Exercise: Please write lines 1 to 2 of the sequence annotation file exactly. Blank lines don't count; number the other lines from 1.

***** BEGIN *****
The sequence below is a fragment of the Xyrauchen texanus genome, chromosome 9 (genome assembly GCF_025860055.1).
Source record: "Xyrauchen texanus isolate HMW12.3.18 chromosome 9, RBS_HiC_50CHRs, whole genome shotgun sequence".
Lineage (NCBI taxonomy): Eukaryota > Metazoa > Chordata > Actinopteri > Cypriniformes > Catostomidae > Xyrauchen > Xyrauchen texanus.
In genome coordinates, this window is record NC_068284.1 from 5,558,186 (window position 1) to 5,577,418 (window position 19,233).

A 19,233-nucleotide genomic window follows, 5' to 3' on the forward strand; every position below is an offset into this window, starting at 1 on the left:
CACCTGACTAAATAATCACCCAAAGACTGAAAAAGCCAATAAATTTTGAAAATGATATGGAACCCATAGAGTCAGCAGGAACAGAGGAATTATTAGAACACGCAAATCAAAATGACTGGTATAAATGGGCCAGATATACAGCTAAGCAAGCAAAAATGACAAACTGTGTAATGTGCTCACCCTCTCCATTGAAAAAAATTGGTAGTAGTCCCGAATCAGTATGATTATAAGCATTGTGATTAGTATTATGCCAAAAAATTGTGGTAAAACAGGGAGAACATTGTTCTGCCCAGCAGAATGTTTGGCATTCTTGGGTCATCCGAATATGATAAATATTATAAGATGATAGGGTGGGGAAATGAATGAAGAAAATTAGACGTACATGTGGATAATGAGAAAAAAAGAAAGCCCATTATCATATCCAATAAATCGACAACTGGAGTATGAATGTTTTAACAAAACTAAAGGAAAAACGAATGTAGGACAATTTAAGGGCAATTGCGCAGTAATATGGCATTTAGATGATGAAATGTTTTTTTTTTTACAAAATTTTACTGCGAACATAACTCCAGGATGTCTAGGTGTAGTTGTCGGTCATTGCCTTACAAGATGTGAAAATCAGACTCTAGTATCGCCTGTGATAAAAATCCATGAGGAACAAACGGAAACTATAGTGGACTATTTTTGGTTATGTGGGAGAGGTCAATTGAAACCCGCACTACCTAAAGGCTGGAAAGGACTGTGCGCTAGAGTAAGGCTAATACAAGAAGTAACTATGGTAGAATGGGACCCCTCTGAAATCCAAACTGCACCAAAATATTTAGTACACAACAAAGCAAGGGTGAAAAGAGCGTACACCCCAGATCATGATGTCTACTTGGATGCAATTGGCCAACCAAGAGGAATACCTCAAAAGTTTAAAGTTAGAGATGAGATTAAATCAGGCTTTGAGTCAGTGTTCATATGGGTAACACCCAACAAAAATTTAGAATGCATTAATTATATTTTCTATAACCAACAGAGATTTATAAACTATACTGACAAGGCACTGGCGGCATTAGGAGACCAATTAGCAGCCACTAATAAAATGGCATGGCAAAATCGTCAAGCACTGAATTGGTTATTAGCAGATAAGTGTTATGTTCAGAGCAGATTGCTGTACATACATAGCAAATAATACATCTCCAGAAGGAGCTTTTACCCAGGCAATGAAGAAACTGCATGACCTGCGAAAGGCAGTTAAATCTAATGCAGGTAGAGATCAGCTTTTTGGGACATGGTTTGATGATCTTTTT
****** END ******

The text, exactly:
The sequence below is a fragment of the Xyrauchen texanus genome, chromosome 9 (genome assembly GCF_025860055.1).
Source record: "Xyrauchen texanus isolate HMW12.3.18 chromosome 9, RBS_HiC_50CHRs, whole genome shotgun sequence".